Bitcoin’s price has seen a dramatic resurgence of bullish support over 2019, which has allowed it to decouple away from a vast majority of traditional financial markets. But when we compare its performance to the Offshore RMB Futures market, however, we can see a striking resemblance between the two trends. Let’s take a look.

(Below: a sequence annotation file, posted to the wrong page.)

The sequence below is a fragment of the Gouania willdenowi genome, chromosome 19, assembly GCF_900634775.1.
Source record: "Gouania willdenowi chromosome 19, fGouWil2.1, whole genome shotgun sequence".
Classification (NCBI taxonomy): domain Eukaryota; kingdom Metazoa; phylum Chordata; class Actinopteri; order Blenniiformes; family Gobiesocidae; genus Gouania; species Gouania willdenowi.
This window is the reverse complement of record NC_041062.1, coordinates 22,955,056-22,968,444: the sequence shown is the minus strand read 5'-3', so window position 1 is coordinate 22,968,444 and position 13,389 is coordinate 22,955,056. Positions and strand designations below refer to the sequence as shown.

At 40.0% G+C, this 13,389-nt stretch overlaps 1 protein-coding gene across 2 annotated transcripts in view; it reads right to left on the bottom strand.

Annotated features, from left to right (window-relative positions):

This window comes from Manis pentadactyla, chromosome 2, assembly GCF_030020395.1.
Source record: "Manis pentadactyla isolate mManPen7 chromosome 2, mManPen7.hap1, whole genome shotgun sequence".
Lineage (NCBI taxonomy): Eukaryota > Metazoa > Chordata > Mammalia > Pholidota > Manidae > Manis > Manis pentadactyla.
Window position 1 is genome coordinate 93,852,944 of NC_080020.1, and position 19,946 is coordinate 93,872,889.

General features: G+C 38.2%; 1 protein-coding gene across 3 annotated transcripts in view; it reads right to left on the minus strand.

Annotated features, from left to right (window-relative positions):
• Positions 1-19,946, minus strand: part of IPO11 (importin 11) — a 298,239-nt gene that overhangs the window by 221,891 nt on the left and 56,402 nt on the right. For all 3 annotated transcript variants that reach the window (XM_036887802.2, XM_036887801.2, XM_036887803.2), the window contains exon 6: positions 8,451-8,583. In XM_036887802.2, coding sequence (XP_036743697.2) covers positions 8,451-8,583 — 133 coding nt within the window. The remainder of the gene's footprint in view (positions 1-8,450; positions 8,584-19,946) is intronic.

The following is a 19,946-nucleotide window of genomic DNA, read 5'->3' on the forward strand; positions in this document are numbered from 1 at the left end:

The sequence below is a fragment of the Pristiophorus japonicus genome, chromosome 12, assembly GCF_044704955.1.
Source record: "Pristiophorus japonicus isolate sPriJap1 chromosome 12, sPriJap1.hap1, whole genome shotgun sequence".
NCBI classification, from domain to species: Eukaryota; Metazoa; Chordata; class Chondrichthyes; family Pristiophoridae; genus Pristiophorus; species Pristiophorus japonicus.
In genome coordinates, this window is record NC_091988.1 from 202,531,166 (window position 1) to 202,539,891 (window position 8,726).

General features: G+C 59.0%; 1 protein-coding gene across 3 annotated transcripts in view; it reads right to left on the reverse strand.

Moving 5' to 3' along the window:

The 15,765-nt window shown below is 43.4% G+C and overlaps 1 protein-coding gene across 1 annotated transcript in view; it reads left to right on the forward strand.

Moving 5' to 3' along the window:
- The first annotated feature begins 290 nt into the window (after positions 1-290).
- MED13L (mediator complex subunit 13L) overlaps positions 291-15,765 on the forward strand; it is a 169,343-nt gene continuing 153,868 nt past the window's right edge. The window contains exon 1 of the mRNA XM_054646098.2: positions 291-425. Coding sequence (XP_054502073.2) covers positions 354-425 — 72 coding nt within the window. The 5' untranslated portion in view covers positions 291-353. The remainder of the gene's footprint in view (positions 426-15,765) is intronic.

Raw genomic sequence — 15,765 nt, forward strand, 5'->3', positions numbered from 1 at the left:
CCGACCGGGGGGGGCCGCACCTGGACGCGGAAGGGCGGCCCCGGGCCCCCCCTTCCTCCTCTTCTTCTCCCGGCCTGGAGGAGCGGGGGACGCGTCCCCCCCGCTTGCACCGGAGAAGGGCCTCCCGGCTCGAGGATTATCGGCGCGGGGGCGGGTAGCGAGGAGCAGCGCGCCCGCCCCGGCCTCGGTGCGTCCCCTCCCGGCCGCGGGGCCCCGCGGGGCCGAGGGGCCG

Renminbi (RMB) in Mandarin translates to ‘the people’s currency’, and has been officially recognized as the currency of the People’s Bank of China (PBoC) since 1948. The Chinese Yuan (CNY) is actually the unit of account for RMB and is not its own separate currency. The Offshore Renminbi (RMB) market itself is a non-mainland China exchange setup originally in Hong Kong to facilitate extraterritorial trade with foreign countries. Since its inception 2003, three additional offshore RMB markets have cropped up in London, Singapore, and Taiwan. But what’s the point? Well, by having a detached offshore market, China is able to keep its nation’s capital separate from foreign investments. This is important because not only does it safeguard the Chinese economy from recession if the world trade markets decline, but it also allows them to expand the reach of their currency to the global market.